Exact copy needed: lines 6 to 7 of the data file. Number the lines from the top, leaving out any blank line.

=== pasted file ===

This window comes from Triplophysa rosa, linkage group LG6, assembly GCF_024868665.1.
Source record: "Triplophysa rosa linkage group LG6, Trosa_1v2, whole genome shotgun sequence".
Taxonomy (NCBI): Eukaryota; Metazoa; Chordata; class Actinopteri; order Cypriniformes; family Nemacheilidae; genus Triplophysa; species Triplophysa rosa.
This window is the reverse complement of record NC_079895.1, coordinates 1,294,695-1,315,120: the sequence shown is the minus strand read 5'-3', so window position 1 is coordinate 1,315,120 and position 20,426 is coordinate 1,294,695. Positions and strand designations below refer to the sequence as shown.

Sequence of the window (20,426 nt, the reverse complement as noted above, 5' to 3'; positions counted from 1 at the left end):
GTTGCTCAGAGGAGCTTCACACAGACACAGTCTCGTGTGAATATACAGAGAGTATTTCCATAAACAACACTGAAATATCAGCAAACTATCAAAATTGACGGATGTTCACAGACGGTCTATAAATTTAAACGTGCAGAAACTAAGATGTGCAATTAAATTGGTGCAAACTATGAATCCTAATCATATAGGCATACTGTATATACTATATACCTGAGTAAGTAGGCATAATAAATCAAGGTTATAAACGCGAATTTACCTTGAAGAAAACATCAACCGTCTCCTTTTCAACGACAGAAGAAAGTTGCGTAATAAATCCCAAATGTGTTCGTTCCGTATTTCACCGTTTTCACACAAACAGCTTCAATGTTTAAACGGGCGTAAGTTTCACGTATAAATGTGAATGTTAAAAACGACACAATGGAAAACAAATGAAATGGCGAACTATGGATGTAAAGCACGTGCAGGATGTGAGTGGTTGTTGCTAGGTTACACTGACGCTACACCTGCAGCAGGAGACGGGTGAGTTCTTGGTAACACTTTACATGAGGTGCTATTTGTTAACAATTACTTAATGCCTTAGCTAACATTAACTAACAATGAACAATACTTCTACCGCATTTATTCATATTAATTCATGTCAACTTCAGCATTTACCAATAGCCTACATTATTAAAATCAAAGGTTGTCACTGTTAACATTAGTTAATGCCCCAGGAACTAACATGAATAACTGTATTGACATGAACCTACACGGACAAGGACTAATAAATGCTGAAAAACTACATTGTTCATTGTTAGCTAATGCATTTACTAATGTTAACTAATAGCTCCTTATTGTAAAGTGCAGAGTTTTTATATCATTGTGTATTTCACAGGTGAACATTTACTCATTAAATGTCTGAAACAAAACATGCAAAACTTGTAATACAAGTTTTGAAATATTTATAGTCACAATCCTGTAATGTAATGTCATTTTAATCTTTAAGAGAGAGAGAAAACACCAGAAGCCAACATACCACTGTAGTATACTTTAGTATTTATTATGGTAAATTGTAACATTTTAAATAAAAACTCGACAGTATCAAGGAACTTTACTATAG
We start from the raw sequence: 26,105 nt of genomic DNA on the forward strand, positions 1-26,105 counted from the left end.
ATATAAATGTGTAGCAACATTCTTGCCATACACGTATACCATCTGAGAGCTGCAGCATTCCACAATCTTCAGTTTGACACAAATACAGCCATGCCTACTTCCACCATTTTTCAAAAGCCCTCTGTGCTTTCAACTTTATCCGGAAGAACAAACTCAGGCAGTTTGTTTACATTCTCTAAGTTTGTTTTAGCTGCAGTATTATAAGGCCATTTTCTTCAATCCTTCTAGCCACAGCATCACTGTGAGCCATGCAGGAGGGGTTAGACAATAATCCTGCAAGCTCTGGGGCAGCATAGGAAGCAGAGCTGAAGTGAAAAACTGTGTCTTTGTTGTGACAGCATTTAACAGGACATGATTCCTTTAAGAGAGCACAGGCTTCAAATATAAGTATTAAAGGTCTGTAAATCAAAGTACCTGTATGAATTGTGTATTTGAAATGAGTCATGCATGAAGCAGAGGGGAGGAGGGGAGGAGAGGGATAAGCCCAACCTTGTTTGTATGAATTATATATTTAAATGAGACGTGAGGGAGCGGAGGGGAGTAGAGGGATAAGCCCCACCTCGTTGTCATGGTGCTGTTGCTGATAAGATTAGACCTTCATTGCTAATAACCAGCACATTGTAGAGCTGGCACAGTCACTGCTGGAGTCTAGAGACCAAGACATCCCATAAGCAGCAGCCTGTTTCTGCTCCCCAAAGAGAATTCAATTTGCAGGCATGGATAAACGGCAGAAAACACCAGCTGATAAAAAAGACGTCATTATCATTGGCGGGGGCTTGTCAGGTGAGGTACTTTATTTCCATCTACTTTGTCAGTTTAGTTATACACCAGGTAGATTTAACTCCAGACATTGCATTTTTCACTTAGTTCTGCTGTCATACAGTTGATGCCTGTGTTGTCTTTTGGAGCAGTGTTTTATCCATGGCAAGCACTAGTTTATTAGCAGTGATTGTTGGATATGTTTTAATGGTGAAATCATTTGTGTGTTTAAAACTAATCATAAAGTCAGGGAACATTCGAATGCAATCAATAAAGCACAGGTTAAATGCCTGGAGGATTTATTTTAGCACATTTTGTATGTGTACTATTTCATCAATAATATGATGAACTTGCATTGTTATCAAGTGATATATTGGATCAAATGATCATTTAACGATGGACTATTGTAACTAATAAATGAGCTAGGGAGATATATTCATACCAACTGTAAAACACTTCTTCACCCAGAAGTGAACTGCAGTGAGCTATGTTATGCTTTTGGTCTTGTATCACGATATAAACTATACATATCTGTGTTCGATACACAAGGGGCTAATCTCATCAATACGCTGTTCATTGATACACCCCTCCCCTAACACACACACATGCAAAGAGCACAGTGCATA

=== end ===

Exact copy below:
GTTGCTCAGAGGAGCTTCACACAGACACAGTCTCGTGTGAATATACAGAGAGTATTTCCATAAACAACACTGAAATATCAGCAAACTATCAAAATTGACGGATGTTCACAGACGGTCTATAAATTTAAACGTGCAGAAACTAAGATGTGCAATTAAATTGGTGCAAACTATGAATCCTAATCATATAGGCATACTGTATATACTATATACCTGAGTAAGTAGGCATAATAAATCAAGGTTATAAACGCGAATTTACCTTGAAGAAAACATCAACCGTCTCCTTTTCAACGACAGAAGAAAGTTGCGTAATAAATCCCAAATGTGTTCGTTCCGTATTTCACCGTTTTCACACAAACAGCTTCAATGTTTAAACGGGCGTAAGTTTCACGTATAAATGTGAATGTTAAAAACGACACAATGGAAAACAAATGAAATGGCGAACTATGGATGTAAAGCACGTGCAGGATGTGAGTGGTTGTTGCTAGGTTACACTGACGCTACACCTGCAGCAGGAGACGGGTGAGTTCTTGGTAACACTTTACATGAGGTGCTATTTGTTAACAATTACTTAATGCCTTAGCTAACATTAACTAACAATGAACAATACTTCTACCGCATTTATTCATATTAATTCATGTCAACTTCAGCATTTACCAATAGCCTACATTATTAAAATCAAAGGTTGTCACTGTTAACATTAGTTAATGCCCCAGGAACTAACATGAATAACTGTATTGACATGAACCTACACGGACAAGGACTAATAAATGCTGAAAAACTACATTGTTCATTGTTAGCTAATGCATTTACTAATGTTAACTAATAGCTCCTTATTGTAAAGTGCAGAGTTTTTATATCATTGTGTATTTCACAGGTGAACATTTACTCATTAAATGTCTGAAACAAAACATGCAAAACTTGTAATACAAGTTTTGAAATATTTATAGTCACAATCCTGTAATGTAATGTCATTTTAATCTTTAAGAGAGAGAGAAAACACCAGAAGCCAACATACCACTGTAGTATACTTTAGTATTTATTATGGTAAATTGTAACATTTTAAATAAAAACTCGACAGTATCAAGGAACTTTACTATAG
We start from the raw sequence: 26,105 nt of genomic DNA on the forward strand, positions 1-26,105 counted from the left end.